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Trips this year


Faculty: Science and Engineering
School: Life Sciences
Course: BSc (Hons) Animal Behaviour
Category: Animal sciences

9 June 2022

Bayleigh describes the field trips enjoyed by Animal Behaviour students in their first year.

Throughout the first year of studying animal behaviour, it included a variety of different field trips that were all free of charge. Most trips were either morning or afternoon trips and every field trip was on a Tuesday. Each trip included different animals and ecology. Some trips were just for fun and to gain knowledge and experience, but some did contribute to our assignments.

The entrance to Banham Zoo

The first trip I went on was to Banham Zoo which was part of the Animal Behaviour and Physiology module. The workers at Banham Zoo gave us a private talk where we were able to hear about a variety of different career paths and what we would need to do to get there. We also had the opportunity to ask any questions that we had in relation to zoology, zoo management or any zoo related career. We also participated in up close activities with small animals. I was able to see so many animals up close and learn from a Banham Zoo worker all about them, I even held a giant centipede. Then we also had a lot of free time to roam around the zoo and spend some time looking at all the other animals and enjoy watching the shows Banham Zoo put on like the Birds of Prey and Sea Lion show.

A seal on Horsey beach

Another trip we went on was to Horsey beach. The beach is home to many, many seals. This was part of the Ecology and Conservation module. We were observing the seals on the beach and in the water and counting how many males, females, and baby seals there were and their distribution between four areas. I also learnt how to distinguish between a male and a female seal. The best part was, just that morning about ten baby seals had been born.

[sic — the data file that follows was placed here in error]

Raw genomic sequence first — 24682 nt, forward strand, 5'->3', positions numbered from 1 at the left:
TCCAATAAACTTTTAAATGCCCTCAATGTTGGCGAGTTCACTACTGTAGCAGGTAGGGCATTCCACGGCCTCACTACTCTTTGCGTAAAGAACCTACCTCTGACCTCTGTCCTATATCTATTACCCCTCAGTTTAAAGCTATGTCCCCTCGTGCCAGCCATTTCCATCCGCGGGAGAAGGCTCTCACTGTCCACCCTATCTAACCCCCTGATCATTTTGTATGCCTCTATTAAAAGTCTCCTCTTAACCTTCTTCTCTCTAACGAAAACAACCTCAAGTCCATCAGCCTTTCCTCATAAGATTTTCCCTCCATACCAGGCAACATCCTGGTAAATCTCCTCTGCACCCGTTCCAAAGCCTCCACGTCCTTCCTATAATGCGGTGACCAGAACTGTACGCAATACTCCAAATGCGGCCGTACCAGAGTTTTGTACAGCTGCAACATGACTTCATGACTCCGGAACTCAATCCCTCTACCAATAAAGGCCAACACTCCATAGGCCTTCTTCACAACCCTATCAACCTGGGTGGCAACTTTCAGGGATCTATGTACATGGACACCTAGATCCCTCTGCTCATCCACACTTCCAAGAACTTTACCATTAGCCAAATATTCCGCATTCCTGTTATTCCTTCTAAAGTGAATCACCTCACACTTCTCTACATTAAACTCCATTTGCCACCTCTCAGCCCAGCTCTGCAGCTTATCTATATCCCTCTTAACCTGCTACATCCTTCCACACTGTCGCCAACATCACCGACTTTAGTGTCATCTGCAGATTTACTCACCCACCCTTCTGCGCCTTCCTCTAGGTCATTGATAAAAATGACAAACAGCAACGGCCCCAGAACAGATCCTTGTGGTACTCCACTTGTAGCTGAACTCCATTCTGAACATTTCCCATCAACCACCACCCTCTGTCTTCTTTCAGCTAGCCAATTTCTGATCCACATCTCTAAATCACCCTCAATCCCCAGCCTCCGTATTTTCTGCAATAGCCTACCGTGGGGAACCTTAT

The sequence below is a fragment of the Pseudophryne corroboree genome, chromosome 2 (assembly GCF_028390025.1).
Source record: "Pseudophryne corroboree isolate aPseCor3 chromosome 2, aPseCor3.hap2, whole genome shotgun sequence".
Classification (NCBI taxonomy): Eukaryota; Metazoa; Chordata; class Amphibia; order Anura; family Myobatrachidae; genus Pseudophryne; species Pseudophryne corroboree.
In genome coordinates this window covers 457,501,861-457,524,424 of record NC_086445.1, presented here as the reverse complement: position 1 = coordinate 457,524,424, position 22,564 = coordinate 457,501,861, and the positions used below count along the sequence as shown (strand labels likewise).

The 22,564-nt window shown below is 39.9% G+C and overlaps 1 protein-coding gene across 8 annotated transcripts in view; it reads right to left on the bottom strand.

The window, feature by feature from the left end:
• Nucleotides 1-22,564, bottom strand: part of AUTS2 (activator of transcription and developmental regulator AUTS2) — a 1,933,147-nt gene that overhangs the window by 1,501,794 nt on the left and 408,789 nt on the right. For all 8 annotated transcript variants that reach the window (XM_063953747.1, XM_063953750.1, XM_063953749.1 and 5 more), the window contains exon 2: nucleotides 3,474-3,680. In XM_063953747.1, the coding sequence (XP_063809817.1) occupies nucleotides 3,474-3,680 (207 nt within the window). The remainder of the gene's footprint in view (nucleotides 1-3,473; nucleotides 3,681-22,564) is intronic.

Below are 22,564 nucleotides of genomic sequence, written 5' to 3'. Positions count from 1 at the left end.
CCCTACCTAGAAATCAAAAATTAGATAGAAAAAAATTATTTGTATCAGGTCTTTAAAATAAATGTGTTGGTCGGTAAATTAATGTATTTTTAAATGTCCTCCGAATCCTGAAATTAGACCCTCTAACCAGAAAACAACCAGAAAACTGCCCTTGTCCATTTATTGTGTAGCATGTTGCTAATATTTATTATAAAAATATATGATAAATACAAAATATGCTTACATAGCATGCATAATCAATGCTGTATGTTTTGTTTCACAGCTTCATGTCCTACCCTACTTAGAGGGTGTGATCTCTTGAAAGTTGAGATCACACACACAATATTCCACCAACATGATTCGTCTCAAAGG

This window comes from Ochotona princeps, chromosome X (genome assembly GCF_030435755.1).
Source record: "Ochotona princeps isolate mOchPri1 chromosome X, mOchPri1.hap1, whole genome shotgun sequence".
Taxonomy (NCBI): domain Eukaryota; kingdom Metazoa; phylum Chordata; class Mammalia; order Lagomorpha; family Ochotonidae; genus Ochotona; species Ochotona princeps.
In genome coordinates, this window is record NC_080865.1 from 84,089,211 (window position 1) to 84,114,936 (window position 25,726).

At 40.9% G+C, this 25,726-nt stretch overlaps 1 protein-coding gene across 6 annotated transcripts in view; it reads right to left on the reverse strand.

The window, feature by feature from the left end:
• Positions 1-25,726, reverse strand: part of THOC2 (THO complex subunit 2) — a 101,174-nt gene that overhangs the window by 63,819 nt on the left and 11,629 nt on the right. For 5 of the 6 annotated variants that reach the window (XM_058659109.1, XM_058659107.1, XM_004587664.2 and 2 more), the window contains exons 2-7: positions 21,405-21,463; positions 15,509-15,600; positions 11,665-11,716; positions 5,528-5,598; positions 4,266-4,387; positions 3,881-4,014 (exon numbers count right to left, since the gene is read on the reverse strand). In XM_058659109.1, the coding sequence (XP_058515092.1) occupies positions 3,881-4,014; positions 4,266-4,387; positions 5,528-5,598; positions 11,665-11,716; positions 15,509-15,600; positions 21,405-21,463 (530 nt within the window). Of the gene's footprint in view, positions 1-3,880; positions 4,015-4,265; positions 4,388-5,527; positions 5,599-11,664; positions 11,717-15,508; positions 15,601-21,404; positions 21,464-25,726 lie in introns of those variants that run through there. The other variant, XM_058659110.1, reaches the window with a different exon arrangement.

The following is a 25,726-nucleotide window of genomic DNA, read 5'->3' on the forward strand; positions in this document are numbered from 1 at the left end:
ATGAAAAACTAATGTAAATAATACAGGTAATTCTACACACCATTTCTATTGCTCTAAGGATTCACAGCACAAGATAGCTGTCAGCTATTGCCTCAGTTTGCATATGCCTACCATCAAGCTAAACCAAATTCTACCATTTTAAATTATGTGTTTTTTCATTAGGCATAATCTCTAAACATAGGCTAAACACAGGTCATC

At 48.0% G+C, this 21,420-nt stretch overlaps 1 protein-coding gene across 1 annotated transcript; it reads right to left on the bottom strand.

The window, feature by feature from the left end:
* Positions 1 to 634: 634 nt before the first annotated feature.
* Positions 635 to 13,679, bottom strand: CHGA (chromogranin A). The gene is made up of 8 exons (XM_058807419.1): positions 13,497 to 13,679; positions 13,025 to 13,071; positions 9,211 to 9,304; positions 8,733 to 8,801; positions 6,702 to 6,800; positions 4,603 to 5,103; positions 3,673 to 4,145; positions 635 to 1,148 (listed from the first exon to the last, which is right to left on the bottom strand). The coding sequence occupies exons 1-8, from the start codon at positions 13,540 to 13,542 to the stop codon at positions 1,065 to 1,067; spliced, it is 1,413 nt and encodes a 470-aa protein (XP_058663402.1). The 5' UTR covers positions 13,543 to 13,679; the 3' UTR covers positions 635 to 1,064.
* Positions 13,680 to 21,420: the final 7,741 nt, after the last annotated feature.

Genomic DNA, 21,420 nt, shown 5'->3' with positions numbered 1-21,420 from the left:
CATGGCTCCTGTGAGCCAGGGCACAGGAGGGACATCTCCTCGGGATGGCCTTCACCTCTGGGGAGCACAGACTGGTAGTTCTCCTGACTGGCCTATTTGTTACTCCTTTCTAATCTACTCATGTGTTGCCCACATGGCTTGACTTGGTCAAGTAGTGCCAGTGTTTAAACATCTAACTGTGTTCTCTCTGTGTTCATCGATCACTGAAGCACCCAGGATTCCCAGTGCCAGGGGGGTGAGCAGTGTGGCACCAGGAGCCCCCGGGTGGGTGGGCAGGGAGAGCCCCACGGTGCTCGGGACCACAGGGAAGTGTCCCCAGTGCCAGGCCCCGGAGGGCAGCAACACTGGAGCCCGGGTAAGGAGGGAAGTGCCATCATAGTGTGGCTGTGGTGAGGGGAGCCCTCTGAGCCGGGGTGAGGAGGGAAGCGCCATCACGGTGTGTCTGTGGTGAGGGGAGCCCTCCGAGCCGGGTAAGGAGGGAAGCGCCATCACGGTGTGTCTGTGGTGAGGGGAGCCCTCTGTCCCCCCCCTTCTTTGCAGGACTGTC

An elephant skeleton at the Cambridge Zoology Museum

The Museum of Zoology is located about a 5-minute walk from the university and is free of charge for students. I loved seeing all the different types of animals up close, especially the ones that are now sadly extinct. I also enjoyed learning more about their anatomies and the evolution of them. This was part of the Principles of Biology module.

A tree in Cambridge Botanic Garden

The Botanic Gardens is also free on entry to students and is only about a 15-minute walk to the university. I love the atmosphere here, it’s so peaceful. This was also part of the Principles of Biology module. There are also a wide variety of different trees which I learnt a lot about; their origin from different countries as well as why some trees have different features and textures. My favourite place in the gardens is either the water fountain or the green house because it’s like you’re in a man-made jungle!

The lake and surrounding trees at Paxton Pits

Paxton Pits is a nature reserve where we were required to analyse the distribution of Wildfowl from two groups either being close to the shore or further away from the shore. There was around eight different types of ducks! This trip was based on an assignment we had about the feeding ecology and distribution of Wildfowl for the Ecology and Conservation module. Going on this field trip really helped me for my assignment because I had the experience and results to help me.

A tourist information board by a footpath giving details of Devils Dyke

The final trip I went on in my first year studying Animal Behaviour was to Devils Dyke. This was also for another assignment in the Ecology and Conservation module. I gained the skills of using equipment to form results for GIS Ecology and identified different plants using a pin frame and slope measurements. These results were needed for our assignment.

Bayleigh is studying Animal Behaviour at ARU in Cambridge. To find out more about our degree courses and student life at ARU, book your place at an Open Day.


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